This week alone Noah has made strides.  I mean that when I say it.  He is sleeping through the night completely.  He has found his voice and is really letting everyone know how much he likes to hear it.  He is so much stronger I can't even describe it.  He is consuming four times as much food per feeding than he was in half the time= more free time to play :)  He is so much happier, doesn't have really any gas, is going potty unaided daily, has energy like I have never seen before, and the MOST rewarding thing of all.  We are now FIVE full days vomit free.  We have been able to cut out one of his reflux medications and we can actually lay him down on the ground mere minutes after feeding him.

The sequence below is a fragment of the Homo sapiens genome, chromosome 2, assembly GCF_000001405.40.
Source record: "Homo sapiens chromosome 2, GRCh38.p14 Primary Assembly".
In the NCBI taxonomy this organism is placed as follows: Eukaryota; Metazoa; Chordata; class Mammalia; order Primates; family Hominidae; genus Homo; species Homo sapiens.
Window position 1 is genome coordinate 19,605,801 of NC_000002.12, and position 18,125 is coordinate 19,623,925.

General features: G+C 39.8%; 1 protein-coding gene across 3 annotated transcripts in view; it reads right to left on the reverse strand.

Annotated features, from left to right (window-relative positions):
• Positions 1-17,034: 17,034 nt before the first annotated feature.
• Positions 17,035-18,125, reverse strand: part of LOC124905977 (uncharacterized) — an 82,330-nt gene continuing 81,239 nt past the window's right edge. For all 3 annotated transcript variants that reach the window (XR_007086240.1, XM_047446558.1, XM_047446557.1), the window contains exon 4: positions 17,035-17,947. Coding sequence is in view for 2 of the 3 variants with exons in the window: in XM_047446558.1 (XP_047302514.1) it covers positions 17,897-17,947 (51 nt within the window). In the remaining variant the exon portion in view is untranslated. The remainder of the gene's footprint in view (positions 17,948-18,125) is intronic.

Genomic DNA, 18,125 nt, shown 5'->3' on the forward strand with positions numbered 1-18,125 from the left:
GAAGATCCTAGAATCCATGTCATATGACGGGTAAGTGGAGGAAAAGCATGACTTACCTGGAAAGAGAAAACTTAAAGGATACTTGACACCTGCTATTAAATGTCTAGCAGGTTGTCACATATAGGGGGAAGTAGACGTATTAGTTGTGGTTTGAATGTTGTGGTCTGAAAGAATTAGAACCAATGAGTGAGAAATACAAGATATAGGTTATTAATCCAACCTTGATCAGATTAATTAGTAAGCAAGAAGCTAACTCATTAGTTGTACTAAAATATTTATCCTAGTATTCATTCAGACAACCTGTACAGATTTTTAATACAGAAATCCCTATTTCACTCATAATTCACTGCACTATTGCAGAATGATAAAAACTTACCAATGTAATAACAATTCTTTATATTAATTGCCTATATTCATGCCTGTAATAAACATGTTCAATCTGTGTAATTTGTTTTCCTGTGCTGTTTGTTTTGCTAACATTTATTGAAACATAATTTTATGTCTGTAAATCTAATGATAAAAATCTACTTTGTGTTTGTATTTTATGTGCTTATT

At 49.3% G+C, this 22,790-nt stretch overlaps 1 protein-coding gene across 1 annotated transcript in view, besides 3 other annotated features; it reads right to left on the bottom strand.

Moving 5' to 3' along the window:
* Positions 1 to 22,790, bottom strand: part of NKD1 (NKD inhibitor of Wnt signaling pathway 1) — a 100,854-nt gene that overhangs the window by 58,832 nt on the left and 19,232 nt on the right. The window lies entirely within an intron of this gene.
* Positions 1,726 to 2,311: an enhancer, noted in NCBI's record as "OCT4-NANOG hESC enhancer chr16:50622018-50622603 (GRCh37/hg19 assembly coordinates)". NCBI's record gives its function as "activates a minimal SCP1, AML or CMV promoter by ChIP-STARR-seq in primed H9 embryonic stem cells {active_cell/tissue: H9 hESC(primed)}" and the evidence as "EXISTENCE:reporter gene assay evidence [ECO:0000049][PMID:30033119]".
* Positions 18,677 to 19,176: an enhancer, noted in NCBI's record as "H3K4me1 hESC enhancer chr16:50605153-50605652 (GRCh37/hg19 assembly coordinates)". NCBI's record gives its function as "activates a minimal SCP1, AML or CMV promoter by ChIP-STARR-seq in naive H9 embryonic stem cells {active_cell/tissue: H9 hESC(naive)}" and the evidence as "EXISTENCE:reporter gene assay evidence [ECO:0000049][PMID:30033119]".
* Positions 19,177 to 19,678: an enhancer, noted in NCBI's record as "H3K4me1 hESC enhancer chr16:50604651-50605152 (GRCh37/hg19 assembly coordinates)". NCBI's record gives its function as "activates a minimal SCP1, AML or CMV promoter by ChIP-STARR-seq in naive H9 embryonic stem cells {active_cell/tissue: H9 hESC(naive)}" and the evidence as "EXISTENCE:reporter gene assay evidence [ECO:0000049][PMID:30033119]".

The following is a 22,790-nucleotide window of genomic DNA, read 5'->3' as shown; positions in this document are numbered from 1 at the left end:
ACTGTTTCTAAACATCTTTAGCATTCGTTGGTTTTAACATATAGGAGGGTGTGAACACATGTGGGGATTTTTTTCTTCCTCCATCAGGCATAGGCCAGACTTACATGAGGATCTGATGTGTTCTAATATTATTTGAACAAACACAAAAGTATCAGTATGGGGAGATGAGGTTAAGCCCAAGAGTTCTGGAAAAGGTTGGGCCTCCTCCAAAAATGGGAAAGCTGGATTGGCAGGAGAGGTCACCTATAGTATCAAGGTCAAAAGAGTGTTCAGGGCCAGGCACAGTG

Yes, the process of a BD is tedious to start out but it has literally changed our lives for the better.  It has been one of the best decisions I have ever made for my son.  It's almost been a little miracle for my family.

****Update (one week after drafting this post) Noah has run into some major constipation issues. The motility of his GI tract isn't functioning properly.  I am pretty sure it has something to do with one of the foods I was putting in his BD.  Recipes have been adjusted, we have cleaned him out, we have started using Miralax daily again, and I now know what signs to look for to prevent future GI issues.  This should be a warning to all of you who chose to start the BD.  Make sure to keep them going regular.  If you find that their motility is slowing down then you need to take action immediately to prevent a total shut down..  Also, makes sure to add a fair amount of fiber to their BD.